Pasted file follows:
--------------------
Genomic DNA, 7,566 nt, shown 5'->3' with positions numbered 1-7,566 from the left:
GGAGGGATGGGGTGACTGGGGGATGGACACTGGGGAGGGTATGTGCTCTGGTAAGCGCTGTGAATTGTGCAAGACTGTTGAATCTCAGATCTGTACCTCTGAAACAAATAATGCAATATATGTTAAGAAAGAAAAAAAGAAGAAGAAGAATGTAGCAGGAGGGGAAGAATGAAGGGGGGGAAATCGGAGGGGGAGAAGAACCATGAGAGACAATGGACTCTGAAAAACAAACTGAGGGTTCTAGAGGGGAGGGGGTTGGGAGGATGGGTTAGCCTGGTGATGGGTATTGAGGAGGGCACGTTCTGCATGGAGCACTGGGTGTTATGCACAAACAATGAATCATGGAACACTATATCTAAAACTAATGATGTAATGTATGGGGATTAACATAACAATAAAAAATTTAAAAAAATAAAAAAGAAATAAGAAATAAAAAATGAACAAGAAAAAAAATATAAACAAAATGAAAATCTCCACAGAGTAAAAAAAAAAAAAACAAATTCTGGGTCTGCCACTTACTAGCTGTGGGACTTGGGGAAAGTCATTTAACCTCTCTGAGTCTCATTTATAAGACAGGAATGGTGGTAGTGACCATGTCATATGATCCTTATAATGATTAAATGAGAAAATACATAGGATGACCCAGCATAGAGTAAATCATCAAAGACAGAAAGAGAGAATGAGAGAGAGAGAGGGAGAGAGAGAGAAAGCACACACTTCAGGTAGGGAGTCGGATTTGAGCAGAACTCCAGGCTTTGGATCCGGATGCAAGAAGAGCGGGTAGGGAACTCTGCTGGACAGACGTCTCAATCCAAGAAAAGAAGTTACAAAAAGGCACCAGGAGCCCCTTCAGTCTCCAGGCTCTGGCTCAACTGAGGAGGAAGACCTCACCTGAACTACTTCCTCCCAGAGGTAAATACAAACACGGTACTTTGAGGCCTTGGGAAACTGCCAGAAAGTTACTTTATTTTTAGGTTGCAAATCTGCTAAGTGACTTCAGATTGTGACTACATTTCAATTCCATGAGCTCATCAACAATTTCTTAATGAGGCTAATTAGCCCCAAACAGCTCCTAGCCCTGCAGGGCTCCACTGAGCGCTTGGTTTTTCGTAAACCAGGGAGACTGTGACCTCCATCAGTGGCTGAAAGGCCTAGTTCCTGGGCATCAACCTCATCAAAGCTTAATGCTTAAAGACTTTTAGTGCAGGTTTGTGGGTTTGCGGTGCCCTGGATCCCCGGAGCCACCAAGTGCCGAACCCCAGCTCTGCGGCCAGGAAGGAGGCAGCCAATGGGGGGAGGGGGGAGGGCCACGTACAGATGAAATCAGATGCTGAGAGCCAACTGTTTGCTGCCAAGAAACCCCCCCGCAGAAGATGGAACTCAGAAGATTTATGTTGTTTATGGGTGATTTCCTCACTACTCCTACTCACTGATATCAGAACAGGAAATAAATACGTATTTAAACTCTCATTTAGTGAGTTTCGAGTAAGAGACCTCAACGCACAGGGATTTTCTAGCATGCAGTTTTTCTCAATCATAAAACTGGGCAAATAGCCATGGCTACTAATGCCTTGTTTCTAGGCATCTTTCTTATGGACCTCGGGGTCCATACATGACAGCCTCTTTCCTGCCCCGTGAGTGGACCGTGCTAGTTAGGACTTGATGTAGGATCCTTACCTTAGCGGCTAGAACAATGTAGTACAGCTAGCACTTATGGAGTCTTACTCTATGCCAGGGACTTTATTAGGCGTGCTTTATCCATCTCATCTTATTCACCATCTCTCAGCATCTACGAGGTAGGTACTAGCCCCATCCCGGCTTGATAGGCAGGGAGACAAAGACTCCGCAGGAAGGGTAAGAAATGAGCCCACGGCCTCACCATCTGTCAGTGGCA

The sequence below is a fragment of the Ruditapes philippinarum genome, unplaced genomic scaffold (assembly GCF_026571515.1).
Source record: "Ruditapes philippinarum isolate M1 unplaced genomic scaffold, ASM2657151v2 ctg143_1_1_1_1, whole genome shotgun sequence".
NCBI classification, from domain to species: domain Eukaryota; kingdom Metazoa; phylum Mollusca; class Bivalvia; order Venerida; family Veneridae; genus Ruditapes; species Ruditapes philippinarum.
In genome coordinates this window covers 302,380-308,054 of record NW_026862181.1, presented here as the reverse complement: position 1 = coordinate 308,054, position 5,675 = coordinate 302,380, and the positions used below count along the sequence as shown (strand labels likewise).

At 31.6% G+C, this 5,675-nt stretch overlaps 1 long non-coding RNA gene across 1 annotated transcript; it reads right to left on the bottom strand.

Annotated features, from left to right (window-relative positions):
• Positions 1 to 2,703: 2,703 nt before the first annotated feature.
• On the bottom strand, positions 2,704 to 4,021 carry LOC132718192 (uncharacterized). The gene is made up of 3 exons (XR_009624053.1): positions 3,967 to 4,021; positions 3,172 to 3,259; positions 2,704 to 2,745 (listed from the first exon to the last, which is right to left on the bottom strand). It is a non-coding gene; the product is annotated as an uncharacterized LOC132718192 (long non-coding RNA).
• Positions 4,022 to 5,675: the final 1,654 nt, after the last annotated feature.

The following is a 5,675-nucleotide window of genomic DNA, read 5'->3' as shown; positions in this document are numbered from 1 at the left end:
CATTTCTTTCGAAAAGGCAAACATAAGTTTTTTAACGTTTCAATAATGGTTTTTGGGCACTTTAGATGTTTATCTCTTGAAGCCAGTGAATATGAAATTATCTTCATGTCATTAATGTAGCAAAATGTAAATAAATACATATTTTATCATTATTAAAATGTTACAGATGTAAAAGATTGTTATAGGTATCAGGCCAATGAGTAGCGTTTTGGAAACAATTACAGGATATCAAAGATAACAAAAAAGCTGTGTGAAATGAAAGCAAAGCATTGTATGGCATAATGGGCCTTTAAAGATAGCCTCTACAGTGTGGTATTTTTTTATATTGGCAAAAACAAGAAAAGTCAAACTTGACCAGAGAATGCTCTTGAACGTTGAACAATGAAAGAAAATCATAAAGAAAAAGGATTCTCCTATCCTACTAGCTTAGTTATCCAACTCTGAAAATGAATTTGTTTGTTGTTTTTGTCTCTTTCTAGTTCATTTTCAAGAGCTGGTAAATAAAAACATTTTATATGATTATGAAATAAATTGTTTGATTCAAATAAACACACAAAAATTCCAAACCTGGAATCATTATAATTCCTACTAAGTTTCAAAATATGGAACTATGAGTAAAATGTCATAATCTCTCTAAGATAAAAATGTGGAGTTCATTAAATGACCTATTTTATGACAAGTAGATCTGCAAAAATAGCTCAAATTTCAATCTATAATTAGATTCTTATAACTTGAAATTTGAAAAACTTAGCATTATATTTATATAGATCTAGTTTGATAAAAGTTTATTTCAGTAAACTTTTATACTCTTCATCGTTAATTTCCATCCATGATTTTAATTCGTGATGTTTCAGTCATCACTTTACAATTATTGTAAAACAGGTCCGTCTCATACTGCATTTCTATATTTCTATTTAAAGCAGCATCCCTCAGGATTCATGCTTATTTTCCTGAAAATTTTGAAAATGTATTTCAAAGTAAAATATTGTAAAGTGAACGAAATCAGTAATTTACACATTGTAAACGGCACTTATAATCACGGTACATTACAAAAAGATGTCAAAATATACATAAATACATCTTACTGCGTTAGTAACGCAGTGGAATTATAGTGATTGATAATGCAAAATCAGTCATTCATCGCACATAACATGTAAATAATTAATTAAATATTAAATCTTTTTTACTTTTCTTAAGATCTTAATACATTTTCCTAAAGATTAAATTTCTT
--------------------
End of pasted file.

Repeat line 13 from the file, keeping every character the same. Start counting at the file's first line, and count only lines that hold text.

CATTTCTTTCGAAAAGGCAAACATAAGTTTTTTAACGTTTCAATAATGGTTTTTGGGCACTTTAGATGTTTATCTCTTGAAGCCAGTGAATATGAAATTATCTTCATGTCATTAATGTAGCAAAATGTAAATAAATACATATTTTATCATTATTAAAATGTTACAGATGTAAAAGATTGTTATAGGTATCAGGCCAATGAGTAGCGTTTTGGAAACAATTACAGGATATCAAAGATAACAAAAAAGCTGTGTGAAATGAAAGCAAAGCATTGTATGGCATAATGGGCCTTTAAAGATAGCCTCTACAGTGTGGTATTTTTTTATATTGGCAAAAACAAGAAAAGTCAAACTTGACCAGAGAATGCTCTTGAACGTTGAACAATGAAAGAAAATCATAAAGAAAAAGGATTCTCCTATCCTACTAGCTTAGTTATCCAACTCTGAAAATGAATTTGTTTGTTGTTTTTGTCTCTTTCTAGTTCATTTTCAAGAGCTGGTAAATAAAAACATTTTATATGATTATGAAATAAATTGTTTGATTCAAATAAACACACAAAAATTCCAAACCTGGAATCATTATAATTCCTACTAAGTTTCAAAATATGGAACTATGAGTAAAATGTCATAATCTCTCTAAGATAAAAATGTGGAGTTCATTAAATGACCTATTTTATGACAAGTAGATCTGCAAAAATAGCTCAAATTTCAATCTATAATTAGATTCTTATAACTTGAAATTTGAAAAACTTAGCATTATATTTATATAGATCTAGTTTGATAAAAGTTTATTTCAGTAAACTTTTATACTCTTCATCGTTAATTTCCATCCATGATTTTAATTCGTGATGTTTCAGTCATCACTTTACAATTATTGTAAAACAGGTCCGTCTCATACTGCATTTCTATATTTCTATTTAAAGCAGCATCCCTCAGGATTCATGCTTATTTTCCTGAAAATTTTGAAAATGTATTTCAAAGTAAAATATTGTAAAGTGAACGAAATCAGTAATTTACACATTGTAAACGGCACTTATAATCACGGTACATTACAAAAAGATGTCAAAATATACATAAATACATCTTACTGCGTTAGTAACGCAGTGGAATTATAGTGATTGATAATGCAAAATCAGTCATTCATCGCACATAACATGTAAATAATTAATTAAATATTAAATCTTTTTTACTTTTCTTAAGATCTTAATACATTTTCCTAAAGATTAAATTTCTT